Google invests $1bn in US–Japan subsea cables 


The investment will see the deployment of two new cable systems, including the first international subsea cable to connect the Northern Mariana Islands 

Google has announced a $1 billion investment to improving digital connectivity between the US and Japan through the deployment of two subsea cables, Proa and Taihei, both to be built by Japanese  NEC. 

The investment was announced on the Japanese Prime Minister’s visit to the US this week, organised to boost ties between the two countries. 

The first cable, Proa, will connect Japan, the Commonwealth of the Northern Mariana Islands (CNMI), and Guam.  

Proa, along with the extended Taiwan-Philippines-U.S. (TPU) system, will form the CNMI’s inaugural international subsea cables, creating an unprecedented route from continental America to Shima, Japan, to bolster reliability within the region. 

The second cable, called Taihei, will run from Japan to Hawaii. The Taihei system, accompanied by the extended Tabua line, are central to a broader project unveiled last year to build a cable from mainland US to Fiji and Australia. Upon its completion, this will establish an alternative data route from the US to Takahagi, Japan. 

KDDI, ARTERIA, Citadel Pacific, and CNMI are partners with Google on both cable projects.  

Furthermore, Google’s will also fund an interlink cable that will deliver enhanced connectivity between Hawaii, CNMI, and Guam. The cable will connect the transpacific routes, improve reliability and reducing latency, ensuring seamless digital experiences for users across the Pacific Islands and globally. 

The investment supports Google’s Japan Digitization Initiative, which aims at enhancing the capacity and resilience data routes between the US, Japan, and several Pacific island nations. 

“Building on the U.S.-Australia joint funding commitment for subsea cables last October, the United States and Japan plan to collaborate with like-minded partners to build trusted and more resilient networks and intend to contribute funds to provide subsea cables in the Pacific region,” read a joint statement from US and Japanese governments. As with any submarine cable traversing the Pacific, geopolitical factors were undoubtedly a major consideration in these cable projects.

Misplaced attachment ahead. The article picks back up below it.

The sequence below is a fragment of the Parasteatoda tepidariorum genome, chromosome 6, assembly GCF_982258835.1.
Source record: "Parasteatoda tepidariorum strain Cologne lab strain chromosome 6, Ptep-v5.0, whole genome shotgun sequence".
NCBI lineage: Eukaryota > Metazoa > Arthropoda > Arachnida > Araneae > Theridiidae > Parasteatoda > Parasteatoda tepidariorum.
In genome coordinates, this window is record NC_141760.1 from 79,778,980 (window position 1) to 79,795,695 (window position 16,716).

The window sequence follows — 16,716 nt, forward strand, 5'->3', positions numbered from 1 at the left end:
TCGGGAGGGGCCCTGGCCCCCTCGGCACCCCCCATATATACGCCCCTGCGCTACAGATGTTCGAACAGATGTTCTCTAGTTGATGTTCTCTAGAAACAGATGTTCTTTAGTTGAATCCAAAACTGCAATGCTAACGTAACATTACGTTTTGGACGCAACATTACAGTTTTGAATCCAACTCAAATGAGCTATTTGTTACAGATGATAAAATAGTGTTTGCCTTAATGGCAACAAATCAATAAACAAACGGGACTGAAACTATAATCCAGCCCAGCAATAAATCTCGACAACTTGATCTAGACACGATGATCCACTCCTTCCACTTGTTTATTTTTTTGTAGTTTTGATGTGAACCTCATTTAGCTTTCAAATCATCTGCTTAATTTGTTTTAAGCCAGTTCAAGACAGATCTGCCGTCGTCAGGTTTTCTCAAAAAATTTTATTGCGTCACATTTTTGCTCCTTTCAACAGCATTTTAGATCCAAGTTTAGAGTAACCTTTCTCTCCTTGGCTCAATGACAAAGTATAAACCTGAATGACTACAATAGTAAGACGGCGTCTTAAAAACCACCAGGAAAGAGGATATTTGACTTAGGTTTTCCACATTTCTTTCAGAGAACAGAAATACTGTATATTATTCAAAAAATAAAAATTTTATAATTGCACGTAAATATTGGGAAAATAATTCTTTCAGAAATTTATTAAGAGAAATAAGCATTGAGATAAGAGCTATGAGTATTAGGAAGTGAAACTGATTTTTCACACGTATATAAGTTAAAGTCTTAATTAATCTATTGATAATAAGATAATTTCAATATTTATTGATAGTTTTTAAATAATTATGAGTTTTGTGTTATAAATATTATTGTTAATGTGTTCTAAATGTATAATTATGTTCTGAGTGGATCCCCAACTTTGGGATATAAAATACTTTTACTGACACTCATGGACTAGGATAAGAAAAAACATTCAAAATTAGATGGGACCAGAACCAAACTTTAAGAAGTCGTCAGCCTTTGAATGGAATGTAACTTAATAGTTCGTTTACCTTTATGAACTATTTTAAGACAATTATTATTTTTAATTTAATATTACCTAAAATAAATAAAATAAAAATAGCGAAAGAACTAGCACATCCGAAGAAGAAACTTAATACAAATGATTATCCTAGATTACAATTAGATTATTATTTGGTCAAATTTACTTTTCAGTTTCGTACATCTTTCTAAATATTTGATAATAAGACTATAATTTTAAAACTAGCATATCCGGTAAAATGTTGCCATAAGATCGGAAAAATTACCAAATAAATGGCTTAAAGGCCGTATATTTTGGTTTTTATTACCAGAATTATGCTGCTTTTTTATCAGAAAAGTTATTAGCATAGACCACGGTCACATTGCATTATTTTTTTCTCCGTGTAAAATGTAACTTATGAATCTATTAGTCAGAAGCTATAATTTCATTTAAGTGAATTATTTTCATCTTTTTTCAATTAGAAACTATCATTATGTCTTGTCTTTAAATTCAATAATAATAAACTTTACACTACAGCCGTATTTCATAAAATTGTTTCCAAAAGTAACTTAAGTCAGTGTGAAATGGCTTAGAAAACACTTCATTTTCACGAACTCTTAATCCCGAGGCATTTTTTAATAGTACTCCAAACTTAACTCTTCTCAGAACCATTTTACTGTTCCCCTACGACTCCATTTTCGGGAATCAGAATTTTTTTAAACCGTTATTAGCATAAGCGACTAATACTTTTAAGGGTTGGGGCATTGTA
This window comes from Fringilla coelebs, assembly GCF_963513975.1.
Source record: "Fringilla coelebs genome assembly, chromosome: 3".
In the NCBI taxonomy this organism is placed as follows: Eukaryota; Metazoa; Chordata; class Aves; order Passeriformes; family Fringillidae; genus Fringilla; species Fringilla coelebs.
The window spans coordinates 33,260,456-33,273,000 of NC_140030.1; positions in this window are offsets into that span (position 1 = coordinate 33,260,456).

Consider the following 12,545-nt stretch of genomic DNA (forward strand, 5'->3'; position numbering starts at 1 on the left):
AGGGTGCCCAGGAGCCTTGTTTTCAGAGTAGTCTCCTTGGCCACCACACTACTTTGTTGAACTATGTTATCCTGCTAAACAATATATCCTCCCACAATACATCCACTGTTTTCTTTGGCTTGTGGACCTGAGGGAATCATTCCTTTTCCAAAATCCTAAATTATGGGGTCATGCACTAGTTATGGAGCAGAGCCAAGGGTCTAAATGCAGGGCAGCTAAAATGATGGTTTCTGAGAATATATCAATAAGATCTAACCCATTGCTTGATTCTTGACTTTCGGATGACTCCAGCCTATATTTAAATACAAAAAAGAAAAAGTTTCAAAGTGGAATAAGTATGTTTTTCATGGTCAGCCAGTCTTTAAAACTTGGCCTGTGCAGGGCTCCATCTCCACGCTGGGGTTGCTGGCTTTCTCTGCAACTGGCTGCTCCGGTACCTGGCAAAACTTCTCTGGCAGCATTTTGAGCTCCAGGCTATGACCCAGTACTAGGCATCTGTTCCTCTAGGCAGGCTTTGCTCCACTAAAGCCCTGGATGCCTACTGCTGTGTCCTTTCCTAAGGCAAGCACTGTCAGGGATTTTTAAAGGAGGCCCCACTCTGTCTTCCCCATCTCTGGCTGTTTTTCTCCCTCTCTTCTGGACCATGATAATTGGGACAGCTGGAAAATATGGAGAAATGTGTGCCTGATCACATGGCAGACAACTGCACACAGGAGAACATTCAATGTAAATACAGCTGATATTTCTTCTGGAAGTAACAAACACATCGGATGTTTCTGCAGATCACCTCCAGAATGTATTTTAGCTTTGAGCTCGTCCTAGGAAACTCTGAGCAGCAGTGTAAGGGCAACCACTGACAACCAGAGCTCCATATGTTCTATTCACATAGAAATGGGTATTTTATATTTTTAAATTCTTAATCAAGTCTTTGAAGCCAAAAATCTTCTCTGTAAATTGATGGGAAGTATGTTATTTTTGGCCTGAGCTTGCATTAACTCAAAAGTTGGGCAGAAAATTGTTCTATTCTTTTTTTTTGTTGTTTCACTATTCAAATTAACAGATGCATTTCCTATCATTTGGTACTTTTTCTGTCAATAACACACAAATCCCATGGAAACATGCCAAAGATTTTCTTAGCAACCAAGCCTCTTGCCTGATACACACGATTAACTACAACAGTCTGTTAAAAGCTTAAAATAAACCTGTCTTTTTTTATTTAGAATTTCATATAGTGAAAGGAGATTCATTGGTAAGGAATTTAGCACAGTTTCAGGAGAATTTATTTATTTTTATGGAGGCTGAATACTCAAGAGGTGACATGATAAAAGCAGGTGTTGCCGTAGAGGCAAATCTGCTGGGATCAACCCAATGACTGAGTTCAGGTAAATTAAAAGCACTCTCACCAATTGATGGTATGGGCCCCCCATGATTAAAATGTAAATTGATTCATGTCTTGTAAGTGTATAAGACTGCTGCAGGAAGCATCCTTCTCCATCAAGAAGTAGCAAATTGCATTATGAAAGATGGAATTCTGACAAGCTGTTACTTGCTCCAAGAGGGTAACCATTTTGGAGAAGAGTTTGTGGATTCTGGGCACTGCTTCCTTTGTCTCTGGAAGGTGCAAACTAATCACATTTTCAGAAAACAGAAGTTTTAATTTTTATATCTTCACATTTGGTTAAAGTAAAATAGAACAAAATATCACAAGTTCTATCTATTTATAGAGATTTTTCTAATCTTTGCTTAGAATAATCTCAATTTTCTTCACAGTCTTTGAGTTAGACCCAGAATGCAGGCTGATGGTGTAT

In recent years, China and the USA have been competing for influence over Pacific island nations. Tensions increased dramatically in 2022 when the Solomon Islands inked a security deal with Beijing, which sparked fears that a Chinese military base could be built on the islands, giving China even more influence over the region. 

The move solidified a significant shift in the geopolitical landscape of the Pacific in recent years, which has seen numerous other island nations, such as Fiji and Papua New Guinea, have benefit from Chinese infrastructure investment. 

In a show of commitment to Pacific island nations, of which three (Northern Mariana Islands, Guam, and American Samoa) are US territories, President Joe Biden has pushed to bolster US influence in the regional telecommunications sphere, viewing the industry as key security issues.  

During the during the Pacific Island Summit in September last year, the US pledged to help the “Pacific Islands build resilient and secure infrastructure to promote their economic development 

President Biden pledged $15 million to “support Google’s South Pacific Connect subsea cable initiative.” 

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